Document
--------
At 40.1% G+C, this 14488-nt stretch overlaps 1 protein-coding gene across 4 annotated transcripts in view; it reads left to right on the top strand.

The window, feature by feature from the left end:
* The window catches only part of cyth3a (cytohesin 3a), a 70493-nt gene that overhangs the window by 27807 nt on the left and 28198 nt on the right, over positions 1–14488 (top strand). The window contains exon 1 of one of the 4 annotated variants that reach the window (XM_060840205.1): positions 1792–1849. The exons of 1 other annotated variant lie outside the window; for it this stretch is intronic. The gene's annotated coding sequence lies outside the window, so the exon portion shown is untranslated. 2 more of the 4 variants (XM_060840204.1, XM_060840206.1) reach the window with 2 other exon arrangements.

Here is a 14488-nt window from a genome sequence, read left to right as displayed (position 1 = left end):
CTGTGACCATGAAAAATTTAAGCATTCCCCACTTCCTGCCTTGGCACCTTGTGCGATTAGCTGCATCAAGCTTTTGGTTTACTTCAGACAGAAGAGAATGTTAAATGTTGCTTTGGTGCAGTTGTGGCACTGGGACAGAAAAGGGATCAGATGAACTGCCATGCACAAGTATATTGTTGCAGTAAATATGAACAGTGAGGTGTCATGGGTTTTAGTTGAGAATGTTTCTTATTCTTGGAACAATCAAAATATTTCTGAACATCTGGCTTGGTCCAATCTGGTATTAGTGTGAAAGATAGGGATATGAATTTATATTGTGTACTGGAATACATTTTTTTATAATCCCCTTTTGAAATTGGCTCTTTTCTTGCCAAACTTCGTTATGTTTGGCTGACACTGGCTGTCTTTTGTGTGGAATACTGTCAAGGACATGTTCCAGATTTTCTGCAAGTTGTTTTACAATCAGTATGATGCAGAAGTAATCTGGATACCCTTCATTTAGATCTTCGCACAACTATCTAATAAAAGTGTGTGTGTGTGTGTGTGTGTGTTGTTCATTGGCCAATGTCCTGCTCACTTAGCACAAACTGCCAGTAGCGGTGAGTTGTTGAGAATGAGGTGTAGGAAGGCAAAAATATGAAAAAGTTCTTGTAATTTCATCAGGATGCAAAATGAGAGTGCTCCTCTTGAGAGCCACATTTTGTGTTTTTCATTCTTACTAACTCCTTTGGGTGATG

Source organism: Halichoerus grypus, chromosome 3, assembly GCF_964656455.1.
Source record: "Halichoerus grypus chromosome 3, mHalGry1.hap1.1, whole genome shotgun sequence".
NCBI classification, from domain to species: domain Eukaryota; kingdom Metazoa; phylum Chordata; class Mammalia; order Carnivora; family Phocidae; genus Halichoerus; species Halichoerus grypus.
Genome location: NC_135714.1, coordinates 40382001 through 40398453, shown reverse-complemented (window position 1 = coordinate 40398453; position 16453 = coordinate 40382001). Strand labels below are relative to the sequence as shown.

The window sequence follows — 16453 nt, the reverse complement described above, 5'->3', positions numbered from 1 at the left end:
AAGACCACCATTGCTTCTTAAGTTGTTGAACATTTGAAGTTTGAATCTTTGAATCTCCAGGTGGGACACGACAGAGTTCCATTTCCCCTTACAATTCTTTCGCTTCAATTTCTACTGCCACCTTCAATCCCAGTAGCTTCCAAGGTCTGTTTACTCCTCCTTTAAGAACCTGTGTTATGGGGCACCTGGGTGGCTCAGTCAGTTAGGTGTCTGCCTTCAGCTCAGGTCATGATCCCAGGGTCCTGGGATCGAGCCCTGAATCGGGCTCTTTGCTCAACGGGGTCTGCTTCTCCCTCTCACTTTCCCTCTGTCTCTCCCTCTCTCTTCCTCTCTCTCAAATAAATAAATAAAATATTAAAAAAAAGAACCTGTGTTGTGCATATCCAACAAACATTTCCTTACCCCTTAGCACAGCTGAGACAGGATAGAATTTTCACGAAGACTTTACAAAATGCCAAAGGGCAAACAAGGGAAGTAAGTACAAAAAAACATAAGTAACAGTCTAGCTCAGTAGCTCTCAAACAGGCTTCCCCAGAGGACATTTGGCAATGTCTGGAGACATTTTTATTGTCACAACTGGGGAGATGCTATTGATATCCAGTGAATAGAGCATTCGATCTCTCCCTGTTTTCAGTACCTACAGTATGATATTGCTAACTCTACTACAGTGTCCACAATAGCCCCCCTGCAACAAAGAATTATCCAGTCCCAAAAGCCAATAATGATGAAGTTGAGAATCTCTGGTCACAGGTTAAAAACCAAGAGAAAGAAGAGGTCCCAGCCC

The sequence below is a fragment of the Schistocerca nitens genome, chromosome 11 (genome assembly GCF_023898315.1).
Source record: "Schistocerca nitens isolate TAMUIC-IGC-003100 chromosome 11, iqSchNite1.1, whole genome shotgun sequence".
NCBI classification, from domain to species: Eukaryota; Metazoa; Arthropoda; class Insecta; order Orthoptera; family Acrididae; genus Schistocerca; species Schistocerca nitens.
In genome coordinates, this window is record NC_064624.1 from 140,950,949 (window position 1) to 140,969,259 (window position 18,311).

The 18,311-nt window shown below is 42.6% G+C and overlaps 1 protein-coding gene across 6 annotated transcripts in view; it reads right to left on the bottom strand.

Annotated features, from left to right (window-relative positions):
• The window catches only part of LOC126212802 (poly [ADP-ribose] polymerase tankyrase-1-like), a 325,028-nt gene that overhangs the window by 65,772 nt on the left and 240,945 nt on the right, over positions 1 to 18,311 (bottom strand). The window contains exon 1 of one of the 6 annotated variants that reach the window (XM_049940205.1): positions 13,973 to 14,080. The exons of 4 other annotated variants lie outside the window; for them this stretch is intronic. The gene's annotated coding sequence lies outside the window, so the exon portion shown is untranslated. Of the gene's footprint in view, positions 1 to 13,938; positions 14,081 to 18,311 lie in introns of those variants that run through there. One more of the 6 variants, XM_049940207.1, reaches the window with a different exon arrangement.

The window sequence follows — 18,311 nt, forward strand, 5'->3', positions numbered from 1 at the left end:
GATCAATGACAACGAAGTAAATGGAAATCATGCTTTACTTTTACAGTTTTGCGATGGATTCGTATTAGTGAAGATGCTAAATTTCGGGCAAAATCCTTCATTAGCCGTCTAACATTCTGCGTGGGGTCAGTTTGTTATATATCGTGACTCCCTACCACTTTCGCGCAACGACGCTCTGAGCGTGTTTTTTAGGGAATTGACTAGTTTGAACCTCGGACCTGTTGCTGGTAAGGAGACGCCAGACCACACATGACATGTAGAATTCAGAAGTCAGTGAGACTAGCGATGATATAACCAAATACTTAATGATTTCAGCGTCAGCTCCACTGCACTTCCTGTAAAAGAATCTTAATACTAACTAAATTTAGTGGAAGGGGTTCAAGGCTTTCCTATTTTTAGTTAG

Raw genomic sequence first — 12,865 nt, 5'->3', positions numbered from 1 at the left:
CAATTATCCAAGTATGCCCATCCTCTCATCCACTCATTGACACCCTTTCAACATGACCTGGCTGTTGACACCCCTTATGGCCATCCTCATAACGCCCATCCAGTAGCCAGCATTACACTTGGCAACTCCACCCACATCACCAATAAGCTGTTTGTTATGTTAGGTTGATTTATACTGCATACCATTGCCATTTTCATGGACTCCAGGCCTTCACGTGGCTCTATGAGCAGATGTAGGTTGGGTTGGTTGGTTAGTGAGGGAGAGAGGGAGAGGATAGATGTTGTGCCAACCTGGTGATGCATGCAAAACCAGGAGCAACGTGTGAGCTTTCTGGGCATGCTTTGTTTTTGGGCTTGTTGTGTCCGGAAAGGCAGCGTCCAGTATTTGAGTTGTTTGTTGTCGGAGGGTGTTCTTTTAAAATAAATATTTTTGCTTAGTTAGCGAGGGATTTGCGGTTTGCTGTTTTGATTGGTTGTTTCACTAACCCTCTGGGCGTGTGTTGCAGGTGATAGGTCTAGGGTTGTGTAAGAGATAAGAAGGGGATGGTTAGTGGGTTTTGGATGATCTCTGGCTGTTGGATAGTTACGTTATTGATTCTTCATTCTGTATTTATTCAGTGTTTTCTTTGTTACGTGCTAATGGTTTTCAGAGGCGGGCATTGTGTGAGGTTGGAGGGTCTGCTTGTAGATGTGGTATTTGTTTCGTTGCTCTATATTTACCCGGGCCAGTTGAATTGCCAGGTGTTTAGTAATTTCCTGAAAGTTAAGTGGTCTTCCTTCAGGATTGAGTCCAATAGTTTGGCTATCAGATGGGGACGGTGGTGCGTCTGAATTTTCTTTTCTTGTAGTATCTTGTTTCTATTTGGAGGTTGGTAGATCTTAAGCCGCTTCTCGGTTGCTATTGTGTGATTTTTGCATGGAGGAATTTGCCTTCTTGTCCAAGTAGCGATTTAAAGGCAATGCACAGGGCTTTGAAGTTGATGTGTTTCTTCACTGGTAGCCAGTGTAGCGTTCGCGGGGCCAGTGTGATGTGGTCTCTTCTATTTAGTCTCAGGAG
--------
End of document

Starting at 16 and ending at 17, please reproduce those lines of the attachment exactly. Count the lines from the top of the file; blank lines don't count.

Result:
The 18,311-nt window shown below is 42.6% G+C and overlaps 1 protein-coding gene across 6 annotated transcripts in view; it reads right to left on the bottom strand.

Annotated features, from left to right (window-relative positions):